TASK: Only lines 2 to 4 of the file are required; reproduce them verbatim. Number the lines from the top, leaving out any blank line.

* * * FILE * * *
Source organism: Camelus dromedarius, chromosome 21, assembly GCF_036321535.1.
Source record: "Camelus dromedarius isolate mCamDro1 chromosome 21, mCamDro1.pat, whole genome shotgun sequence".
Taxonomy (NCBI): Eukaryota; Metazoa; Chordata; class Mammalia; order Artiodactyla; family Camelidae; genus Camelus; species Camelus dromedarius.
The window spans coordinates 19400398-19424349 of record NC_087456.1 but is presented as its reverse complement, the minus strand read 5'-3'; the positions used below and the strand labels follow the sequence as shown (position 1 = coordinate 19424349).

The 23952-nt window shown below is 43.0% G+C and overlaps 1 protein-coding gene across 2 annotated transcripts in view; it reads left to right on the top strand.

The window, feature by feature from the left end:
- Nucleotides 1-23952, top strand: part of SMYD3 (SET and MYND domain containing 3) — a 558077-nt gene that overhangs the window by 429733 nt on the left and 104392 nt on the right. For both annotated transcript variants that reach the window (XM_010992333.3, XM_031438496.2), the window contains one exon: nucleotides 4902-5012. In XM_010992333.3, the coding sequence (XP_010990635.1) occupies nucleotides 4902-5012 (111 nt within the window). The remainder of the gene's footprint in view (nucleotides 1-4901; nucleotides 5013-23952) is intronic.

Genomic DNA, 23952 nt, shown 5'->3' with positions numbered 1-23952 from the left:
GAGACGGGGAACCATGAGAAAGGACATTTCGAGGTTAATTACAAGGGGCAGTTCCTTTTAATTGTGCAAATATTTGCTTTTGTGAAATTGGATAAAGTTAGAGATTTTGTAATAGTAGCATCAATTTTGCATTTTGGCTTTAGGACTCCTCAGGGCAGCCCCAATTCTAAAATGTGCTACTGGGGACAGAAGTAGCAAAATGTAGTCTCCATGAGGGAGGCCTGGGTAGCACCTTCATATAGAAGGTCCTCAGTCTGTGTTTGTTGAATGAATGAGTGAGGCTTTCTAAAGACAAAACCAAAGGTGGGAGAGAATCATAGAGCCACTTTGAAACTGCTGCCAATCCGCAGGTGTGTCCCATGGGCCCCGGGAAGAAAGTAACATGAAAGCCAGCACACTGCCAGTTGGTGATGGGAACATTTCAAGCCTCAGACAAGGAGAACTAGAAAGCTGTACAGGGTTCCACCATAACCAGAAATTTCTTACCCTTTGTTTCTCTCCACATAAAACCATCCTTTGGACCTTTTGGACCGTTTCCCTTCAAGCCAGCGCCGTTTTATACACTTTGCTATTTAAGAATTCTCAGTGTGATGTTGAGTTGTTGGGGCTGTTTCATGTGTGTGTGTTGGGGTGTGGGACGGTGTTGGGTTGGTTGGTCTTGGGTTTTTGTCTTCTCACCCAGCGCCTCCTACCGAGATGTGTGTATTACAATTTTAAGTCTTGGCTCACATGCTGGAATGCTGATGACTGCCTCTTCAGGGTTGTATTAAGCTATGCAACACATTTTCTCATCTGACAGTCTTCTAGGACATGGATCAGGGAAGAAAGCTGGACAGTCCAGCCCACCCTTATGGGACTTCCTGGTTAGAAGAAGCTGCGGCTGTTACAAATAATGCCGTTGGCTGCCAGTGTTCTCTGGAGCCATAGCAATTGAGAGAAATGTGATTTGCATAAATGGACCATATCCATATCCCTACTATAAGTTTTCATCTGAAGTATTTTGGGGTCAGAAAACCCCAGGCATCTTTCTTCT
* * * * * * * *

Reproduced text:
Source record: "Camelus dromedarius isolate mCamDro1 chromosome 21, mCamDro1.pat, whole genome shotgun sequence".
Taxonomy (NCBI): Eukaryota; Metazoa; Chordata; class Mammalia; order Artiodactyla; family Camelidae; genus Camelus; species Camelus dromedarius.
The window spans coordinates 19400398-19424349 of record NC_087456.1 but is presented as its reverse complement, the minus strand read 5'-3'; the positions used below and the strand labels follow the sequence as shown (position 1 = coordinate 19424349).